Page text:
Pesticide at centre of row 'not a threat to bees', claim farming chiefs

There is no evidence that a strong type of pesticide is causing a decline in bee populations, a Shropshire farming chief has claimed.

Pesticide at centre of row 'not a threat to bees', claim farming chiefs

The Government has temporarily lifted a ban on neonicotinoid in certain parts of the country despite an EU-wide moratorium.

Studies have claimed the pesticide is harmful to bees, but NFU regional director for Shropshire Rob Newbery, said there is "no compelling evidence" that it is having an impact.

He said: "Damage caused to crops by cabbage stem flea beetle is a widespread problem on a national scale and neonicotinoid seed treatments are vital to provide protection from these pests.

"There is still no compelling evidence that under field conditions, the approved use of neonicotinoids is causing a widespread decline in bee populations.

"Pollinators are vital for farming and there are many excellent environmental schemes in place on farms across Shropshire to help promote habitat and species.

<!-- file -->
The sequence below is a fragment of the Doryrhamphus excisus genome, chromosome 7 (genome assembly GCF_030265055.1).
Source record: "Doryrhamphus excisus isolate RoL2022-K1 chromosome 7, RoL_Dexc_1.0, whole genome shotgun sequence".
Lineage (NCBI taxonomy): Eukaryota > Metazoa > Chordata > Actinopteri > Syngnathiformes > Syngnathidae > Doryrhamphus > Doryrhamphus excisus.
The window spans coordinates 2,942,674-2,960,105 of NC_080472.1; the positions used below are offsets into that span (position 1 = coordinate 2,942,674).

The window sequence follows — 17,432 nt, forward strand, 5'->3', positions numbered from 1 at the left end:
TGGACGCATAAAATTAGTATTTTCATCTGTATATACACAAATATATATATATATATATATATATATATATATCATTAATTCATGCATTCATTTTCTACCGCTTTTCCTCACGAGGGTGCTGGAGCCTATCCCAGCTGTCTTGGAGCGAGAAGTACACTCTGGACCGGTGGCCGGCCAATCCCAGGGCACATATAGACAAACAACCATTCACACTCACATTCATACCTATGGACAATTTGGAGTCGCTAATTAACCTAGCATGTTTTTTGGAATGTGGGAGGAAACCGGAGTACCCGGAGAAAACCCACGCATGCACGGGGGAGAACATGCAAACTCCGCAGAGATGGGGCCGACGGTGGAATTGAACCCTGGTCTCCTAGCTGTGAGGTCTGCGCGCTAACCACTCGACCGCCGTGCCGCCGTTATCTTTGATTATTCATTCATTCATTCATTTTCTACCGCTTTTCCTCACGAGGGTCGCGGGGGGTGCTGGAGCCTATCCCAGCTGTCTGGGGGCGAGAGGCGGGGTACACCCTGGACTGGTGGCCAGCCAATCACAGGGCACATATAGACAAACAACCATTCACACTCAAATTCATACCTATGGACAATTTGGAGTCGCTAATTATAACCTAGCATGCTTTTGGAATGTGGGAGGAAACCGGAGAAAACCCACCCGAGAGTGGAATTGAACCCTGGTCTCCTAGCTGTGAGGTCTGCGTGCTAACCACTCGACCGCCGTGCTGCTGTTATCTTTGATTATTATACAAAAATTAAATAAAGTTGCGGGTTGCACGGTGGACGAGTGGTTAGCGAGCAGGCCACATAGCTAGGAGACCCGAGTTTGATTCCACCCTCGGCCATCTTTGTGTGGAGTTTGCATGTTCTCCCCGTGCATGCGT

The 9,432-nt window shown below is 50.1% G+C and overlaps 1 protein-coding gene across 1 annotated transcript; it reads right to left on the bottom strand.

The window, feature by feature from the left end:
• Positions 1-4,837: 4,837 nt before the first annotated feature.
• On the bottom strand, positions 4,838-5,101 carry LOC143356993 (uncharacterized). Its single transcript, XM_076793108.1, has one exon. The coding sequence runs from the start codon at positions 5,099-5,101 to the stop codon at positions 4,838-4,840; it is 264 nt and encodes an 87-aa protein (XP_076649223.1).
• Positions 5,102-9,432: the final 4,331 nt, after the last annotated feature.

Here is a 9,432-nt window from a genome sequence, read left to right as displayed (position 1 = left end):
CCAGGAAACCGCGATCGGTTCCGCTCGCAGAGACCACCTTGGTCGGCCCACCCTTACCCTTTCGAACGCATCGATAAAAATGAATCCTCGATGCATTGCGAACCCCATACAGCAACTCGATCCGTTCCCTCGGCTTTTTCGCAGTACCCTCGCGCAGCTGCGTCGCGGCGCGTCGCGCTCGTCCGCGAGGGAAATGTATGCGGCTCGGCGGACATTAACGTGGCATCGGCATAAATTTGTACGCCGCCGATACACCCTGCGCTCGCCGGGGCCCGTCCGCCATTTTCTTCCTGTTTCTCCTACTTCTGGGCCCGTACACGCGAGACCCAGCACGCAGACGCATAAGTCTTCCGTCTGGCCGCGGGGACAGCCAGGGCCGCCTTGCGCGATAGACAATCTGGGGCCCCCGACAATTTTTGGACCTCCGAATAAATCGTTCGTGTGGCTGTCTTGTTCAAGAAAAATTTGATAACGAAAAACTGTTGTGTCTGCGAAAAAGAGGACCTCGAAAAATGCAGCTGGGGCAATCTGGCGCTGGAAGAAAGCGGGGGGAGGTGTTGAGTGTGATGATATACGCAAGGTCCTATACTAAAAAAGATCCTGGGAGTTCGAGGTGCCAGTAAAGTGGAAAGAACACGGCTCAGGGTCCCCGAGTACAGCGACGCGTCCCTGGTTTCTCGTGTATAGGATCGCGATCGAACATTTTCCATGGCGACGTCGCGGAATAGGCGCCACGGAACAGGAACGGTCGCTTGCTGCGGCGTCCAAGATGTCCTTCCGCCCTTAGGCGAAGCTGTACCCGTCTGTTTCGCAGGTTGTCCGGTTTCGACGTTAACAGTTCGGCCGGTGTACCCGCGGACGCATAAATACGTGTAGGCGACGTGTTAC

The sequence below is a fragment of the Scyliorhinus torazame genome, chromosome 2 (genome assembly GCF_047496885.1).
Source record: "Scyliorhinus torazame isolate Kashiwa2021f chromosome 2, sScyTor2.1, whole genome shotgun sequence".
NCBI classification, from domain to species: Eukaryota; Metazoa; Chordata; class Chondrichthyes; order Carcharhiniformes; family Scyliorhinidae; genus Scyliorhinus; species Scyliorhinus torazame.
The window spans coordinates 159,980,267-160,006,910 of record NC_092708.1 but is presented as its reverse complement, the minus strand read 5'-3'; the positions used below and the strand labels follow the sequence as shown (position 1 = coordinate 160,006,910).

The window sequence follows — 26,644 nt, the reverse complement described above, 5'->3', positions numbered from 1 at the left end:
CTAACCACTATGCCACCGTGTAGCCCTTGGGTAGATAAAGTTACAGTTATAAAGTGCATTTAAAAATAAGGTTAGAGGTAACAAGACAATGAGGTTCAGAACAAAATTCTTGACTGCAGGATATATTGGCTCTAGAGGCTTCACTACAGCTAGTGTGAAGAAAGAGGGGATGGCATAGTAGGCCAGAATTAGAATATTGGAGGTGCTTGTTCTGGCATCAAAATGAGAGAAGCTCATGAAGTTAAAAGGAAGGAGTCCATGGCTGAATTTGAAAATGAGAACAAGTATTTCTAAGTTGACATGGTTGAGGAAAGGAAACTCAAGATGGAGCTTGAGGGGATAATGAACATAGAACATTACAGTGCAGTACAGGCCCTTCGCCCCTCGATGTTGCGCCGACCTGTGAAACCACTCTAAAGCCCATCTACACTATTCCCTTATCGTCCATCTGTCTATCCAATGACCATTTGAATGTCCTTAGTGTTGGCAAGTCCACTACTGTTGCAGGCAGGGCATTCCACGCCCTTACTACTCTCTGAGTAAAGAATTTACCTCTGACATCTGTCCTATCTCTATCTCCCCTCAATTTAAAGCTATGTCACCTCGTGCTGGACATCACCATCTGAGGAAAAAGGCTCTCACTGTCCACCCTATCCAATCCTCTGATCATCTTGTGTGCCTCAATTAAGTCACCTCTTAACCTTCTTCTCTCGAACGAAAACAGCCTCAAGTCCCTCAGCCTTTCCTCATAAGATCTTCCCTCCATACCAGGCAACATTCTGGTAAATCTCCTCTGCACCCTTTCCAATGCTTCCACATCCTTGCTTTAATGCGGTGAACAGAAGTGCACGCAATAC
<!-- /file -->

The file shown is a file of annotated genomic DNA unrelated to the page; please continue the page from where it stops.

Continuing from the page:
"There are frustrations for growers who have been denied access to neonicotinoid seed dressings this year."

He added: "If we are to lobby in the future for a return to the situation where all growers can benefit from this technology then getting a few thousand acres of oilseed rape sown with neonicotinoid seed dressings will help demonstrate the importance of this crop protection product for all."

Last week it was revealed that two species of bumblebee have become extinct in Shropshire over the past 60 years – with an expert warning two more are under threat.

Bee enthusiast Bryan Swain, 70, from St Martins, near Oswestry, said he believes people should not use pesticides in gardens and instead let nature take its course.

"People are too impatient and rush to use Provado, a bug killer, on their plants because they fear greenfly will attack," he said. "But they shouldn't. They should let the sparrows have the greenfly and then nature will work itself out."

It comes as an online poll has been launched by the Royal Society of Biology to find the UK's favourite insect. Experts have come up with a list of 10. Candidates for the accolade include the seven-spot ladybird, the buff-tailed bumblebee, the stag beetle and the emperor dragonfly.

The poll is part of a campaign that is being run by the society to publicise the plight of British invertebrates which are now suffering from the impact of environmental impacts including loss of habitat, overuse of pesticides and climate change.

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